Ellis' 23, Devonte's 20 Spoil Trent's Recipe

  • To start with, Trent Johnson owes Self some amour for Self keeping it close and not turning up the bunson burner on Johnson’s TCU job at a tie of year when lop sided losses get a coach at a low echelon program sacrificed. Trent’s got just enough talent in Shepherd and Washburn, and just enough bodies around, that all it takes is couple big losses and a cost shifting AD to let some up and comer that can bring in two perimeter scorers in next season to go with Shepherd and Washburn, and Trent is bound for a non power conference pronto.

    Self long benched both halves to have a full energy budget for KSU and in the process made sure it wasn’t a blow out. He gave Devonte a bunch of practice work handling the ball and creating shots. He continued the “Where’s Clifford?” show. He experimented with Oubre at the two and Brannen at the 3, which I really liked and Brannen responded with 6 boards. Are you listening Wayne? Trey fingers on both wings. Oubre snagging 4 and BG snagging 6. Self about ready to shout, “Show me the rebounds, Wayne?” And Self gave Wayne some drives, which were hairy to watch from a wince index perspective. And Self even tried the weirdest variation off the weave yet, when he went deep into his Bud Wilkinson box of football memories and had the wings run a…drum roll please, a freaking cross buck that has been run in football since the single wing days, after which the PG, can recall if it was Mason, or Devonte, runs right off the hip of the cross buck, penetrates and makes a play. He may even have kicked out. Hell, Self even experimented with making Perry laugh out loud with joy at a couple straight dunks. What they hay!!! Self even played his flipping manager. For a minute there, I thought I saw CBernie and ShayZing unzipping some warm ups.

    And Self owes Trent zip, because Johnson’s guys were still putting KU’s guys on the wood down the stretch. And Self just looked the other way at the bush league stuff. Fine he seemed to say, my guys need more toughening, and if I ever need to beat you into the next century, Trent, I will. Until then, I will just use you and you poorly coached bigs as practice game fodder.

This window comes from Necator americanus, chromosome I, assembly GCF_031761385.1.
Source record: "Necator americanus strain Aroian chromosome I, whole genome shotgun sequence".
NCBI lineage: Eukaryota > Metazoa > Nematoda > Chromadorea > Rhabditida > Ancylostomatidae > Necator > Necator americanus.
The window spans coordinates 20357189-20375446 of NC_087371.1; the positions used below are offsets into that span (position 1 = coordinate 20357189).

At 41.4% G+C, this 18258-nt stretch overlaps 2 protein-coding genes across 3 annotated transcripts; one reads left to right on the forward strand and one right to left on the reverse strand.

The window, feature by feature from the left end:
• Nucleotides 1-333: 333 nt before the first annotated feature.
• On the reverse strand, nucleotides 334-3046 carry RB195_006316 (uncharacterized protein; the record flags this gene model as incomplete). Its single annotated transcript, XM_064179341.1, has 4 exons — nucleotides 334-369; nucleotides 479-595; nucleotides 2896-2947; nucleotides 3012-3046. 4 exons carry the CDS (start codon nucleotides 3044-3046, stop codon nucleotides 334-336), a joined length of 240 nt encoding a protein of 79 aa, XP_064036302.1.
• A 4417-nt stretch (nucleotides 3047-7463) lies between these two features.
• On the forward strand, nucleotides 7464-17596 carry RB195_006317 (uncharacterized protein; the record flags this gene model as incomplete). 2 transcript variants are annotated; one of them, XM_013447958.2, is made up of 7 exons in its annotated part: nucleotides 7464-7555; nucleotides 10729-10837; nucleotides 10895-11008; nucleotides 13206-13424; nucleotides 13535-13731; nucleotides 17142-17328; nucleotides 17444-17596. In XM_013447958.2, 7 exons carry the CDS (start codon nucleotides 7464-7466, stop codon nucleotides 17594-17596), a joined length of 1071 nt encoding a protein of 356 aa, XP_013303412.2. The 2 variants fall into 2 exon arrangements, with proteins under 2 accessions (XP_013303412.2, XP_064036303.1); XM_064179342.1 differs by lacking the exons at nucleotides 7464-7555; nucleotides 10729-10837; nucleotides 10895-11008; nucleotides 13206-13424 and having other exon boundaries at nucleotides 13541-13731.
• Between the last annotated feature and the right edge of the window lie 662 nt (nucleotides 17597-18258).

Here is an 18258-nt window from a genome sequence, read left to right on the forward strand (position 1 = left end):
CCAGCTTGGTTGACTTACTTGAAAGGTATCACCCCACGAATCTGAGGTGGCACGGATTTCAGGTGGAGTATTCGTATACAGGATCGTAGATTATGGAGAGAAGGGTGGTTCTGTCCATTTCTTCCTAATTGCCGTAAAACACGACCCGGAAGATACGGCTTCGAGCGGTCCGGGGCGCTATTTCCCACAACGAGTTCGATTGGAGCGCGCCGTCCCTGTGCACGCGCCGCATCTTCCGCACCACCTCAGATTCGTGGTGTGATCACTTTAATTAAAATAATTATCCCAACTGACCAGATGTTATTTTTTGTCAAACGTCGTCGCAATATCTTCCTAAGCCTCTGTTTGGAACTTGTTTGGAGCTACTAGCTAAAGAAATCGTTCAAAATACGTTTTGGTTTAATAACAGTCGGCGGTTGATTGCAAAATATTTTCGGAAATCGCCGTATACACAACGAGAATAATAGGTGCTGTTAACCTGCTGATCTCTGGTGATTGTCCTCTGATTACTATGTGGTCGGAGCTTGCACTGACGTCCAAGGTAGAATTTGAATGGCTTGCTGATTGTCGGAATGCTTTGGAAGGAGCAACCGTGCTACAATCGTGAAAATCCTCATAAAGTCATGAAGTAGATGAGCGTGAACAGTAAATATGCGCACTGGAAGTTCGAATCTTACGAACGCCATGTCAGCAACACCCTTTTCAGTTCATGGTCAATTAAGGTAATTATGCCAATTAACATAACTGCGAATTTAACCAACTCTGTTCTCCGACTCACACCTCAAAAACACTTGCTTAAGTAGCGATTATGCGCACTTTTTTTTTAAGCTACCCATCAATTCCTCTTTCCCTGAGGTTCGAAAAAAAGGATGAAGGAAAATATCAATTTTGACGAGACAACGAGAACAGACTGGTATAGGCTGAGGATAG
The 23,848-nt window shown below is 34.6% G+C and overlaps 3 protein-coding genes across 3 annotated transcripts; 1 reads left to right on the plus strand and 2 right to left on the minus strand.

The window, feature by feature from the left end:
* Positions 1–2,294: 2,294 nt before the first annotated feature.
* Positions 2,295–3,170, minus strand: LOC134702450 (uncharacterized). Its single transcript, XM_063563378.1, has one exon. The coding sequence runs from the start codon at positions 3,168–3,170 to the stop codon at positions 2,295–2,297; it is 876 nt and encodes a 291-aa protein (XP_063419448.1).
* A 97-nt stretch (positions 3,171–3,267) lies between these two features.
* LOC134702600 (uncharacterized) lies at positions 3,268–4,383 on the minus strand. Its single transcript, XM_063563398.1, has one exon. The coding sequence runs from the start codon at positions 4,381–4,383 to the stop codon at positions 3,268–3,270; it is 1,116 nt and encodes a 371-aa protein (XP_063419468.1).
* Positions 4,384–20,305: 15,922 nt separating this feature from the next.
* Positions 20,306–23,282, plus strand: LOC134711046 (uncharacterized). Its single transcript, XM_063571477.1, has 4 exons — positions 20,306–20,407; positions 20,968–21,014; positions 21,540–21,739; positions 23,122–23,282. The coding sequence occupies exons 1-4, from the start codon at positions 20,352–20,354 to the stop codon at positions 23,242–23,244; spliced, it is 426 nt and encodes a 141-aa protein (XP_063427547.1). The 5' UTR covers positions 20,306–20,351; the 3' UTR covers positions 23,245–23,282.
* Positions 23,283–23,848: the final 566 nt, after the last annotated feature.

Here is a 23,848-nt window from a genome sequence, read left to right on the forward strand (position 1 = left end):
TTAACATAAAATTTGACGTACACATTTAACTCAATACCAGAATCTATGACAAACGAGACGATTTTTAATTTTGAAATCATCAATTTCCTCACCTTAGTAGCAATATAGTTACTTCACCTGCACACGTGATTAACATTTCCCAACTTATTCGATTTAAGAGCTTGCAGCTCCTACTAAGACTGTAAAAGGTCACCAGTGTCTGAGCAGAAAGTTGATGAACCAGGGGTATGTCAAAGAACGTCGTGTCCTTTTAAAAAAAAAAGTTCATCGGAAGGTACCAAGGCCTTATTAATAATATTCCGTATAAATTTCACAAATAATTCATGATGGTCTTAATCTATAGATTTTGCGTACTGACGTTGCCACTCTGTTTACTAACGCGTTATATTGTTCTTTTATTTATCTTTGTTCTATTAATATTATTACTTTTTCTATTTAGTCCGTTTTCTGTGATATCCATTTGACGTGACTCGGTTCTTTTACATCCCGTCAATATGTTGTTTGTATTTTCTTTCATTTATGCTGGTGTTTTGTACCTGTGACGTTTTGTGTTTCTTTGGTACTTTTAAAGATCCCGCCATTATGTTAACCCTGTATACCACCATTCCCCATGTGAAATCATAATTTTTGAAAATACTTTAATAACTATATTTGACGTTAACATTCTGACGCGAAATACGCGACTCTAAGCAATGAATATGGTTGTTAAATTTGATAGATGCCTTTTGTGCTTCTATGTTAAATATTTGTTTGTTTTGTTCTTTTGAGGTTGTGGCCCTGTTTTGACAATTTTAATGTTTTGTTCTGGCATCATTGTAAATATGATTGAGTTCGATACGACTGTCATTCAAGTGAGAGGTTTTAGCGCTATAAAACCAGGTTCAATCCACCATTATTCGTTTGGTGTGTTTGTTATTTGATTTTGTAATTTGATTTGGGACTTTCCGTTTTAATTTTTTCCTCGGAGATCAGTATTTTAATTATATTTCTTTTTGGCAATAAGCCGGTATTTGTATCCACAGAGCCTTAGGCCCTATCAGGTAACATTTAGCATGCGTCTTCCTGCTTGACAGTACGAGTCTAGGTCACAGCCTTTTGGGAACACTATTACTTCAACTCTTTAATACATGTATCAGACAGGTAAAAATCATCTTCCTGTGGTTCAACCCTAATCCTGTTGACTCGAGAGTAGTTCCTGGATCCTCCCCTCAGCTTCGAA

Professional curtesy in coaching is a complex thing. Coaches have a code. Don’t cost a guy his job if you don’t have to. But never give a guy an even break. EVER. This is not tiddly winks.

    If Trent Johnson could get some guys that could shoot, he could build a decent team, like Bruce Weber could , if Bruce could ever recruit as many as he inherited anywhere. Trent is not an idiot. Neither is Bruce. And Trent’s guys did wind up +4 on the glass, mostly because Self long benched both halves and worked on “stuff.”

    But Trent couldn’t recruit enough at Stanford, and he really couldn’t coach up the guys he did recruit. Like Weber riding Self’s talent and prior coaching at Illinois, Trent rode Mike Montgomery’s talent and coaching at Stanford. Both places got both coaches their only distinguished stretches of W&L statements. Then boom! Both brought in a few recruits, but not quite enough, and then both didn’t really coach’em up.

    Ya have to do both.

    And its apparently getting tougher to do both.

    With the talent stacking at the major Big Shoe repository programs, it leaves fewer difference makers that can filter out to the coaches trying to start new programs, even the cheaters apparently, which Trent and Bruce do not seem to be, to their credits.

    Trying to turn a program around without a difference maker is VERY tough.

    And if you land a difference maker, like Shepherd, or Washburn, and then you can’t coach’em up, well, life is very tenuous.

    Like I said, all it takes is one hot young coach out their with two perimeter scorers on the line, and such perimeter guys are not so rare, as Fred Holberg has shown, in his short stint as the Mayor of Ames, and boom! Good by Trent. Hello new guy with the two scorers to go with Shepherd and Washburn. And after the new guys says a few gratuitous nice things about being able to build on the foundation Trent started, it is Trent who?

    And Trent is back in Reno…if he is lucky.

    The life of a D1 coach is insanely tenuous.

    Self has dedicated his life to coaching also. Its been a lot better to him than it has to Trent, or Bruce. 82% W&L. 10 titles. One ring. But he only has 3 OAD/TADs this year, only one non OAD/TAD commit in Bragg, and he is having to really gut it out and rewrite the way you play winning basketball, among fans throwing tantrums about how he is too inflexible and stubborn, and even though he’s in first place and likely to get the incredible 11th title, he could be .500 next season if the OAD/TADs jump, no OAD/TADs sign, and one of his returning guys blows an ACL.

    You can’t coach up what you don’t have.